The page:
But the faster CPU isn't the star here. The more important new features of the Organelle M are all about making the device more immediate and approachable. The two biggest are the addition of a speaker and battery power. While the original Organelle was easily portable, it required an AC adapter. The M on the other hand can be powered by four AA batteries for around five or six hours. That means you can fire it up and start jamming or sketching a song wherever and whenever the mood strikes. As long as you're not going to be disturbing anyone too much, you don't even have to bother plugging in headphones. The integrated speaker is surprisingly solid sounding and loud. It's not going to rattle your walls with deep resonant bass, but it's definitely a notch or two (or three...) above the speakers I've seen in other portable synths like the Volcas.
The guys at Critter & Guitari even took me to the park down the block from the studio where they do the final assembly of each Organelle M by hand. They fired up four devices, linked them up via WiFi (a USB dongle is included in the box) to sync the tempos and started jamming. There was no mixer, no outlet, no router -- just three dudes playing music in the park. And it was loud enough to be heard over kids yelling in the playground 30 feet to our right, the pickup games of basketball being played 20 feet behind us and the people doing tricks in the skate park beyond that.
The other nod to immediacy is the integrated microphone. The previous model required you to hook up an external mic or audio source to make use of any sampler patches. With the M, you can just hold it up to your face and sing or speak into it. Obviously, the quality won't be quite the same as if you plugged in your trusty SM57, but it's not half bad either. It's definitely enough to have some fun and jam, or to just start mangling sounds in search of inspiration.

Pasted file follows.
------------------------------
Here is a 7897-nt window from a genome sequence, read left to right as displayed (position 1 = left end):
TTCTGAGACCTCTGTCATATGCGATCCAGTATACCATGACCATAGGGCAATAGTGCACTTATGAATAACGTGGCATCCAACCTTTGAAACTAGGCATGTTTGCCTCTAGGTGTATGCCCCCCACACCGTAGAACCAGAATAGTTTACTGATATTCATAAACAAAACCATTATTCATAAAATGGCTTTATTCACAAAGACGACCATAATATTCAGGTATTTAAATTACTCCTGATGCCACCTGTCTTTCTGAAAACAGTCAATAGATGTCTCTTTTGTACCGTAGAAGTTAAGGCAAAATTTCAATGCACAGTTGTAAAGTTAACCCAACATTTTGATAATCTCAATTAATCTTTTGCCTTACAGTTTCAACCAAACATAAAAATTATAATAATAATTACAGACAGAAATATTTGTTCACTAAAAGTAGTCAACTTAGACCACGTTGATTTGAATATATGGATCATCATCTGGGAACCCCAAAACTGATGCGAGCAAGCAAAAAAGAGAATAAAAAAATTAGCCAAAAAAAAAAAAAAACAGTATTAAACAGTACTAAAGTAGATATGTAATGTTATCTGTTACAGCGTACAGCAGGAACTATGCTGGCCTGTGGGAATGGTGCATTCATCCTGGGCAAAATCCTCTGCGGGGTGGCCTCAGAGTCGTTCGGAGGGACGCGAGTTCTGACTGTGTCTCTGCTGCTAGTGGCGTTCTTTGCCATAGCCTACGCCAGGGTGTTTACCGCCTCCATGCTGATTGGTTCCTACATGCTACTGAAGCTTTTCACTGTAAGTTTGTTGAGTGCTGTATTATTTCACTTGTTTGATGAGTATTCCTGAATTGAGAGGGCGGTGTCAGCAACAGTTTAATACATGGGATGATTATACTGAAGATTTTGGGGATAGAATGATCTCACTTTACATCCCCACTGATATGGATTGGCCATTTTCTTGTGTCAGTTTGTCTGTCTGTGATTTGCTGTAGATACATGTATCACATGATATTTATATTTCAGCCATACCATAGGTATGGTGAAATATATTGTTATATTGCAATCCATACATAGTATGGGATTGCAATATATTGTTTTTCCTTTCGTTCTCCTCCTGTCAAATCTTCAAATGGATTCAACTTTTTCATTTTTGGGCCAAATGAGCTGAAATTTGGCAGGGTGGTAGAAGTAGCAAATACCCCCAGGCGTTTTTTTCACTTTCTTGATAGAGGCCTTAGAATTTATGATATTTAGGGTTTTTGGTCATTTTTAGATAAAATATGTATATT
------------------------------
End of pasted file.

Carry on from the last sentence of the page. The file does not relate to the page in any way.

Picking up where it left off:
The last major additions are dedicated MIDI in and out ports. The original Organelle supported MIDI over USB, and the M does as well. But the new version also includes a pair of 1/8-inch jacks for MIDI over TRS or via five-pin DIN adapters.
What makes the Organelle unique, though, is unchanged. And that's its ability to be almost anything you want: a synthesizer, a sampler, a drum machine, a guitar effects pedal. There's a sizable and active user community always building new patches for the Organelle, and Critter & Guitari itself is constantly whipping up new ones as well. Some of them are simple, like an emulation of the Rhythmicon, which is widely recognized as the first drum machine. But others are incredibly complex, like Orac, which actually lets you combine other patches within it like a modular synthesizer.
In one demo, I saw two Organelle Ms linked together -- the first being used to process a guitar signal, and the second acting as a complex looper that could play back the same sound source at different speeds or in different directions simultaneously. The result was a gorgeous and bizarre wash of guitar that both sparkled and made me feel slightly uneasy (in the best way possible).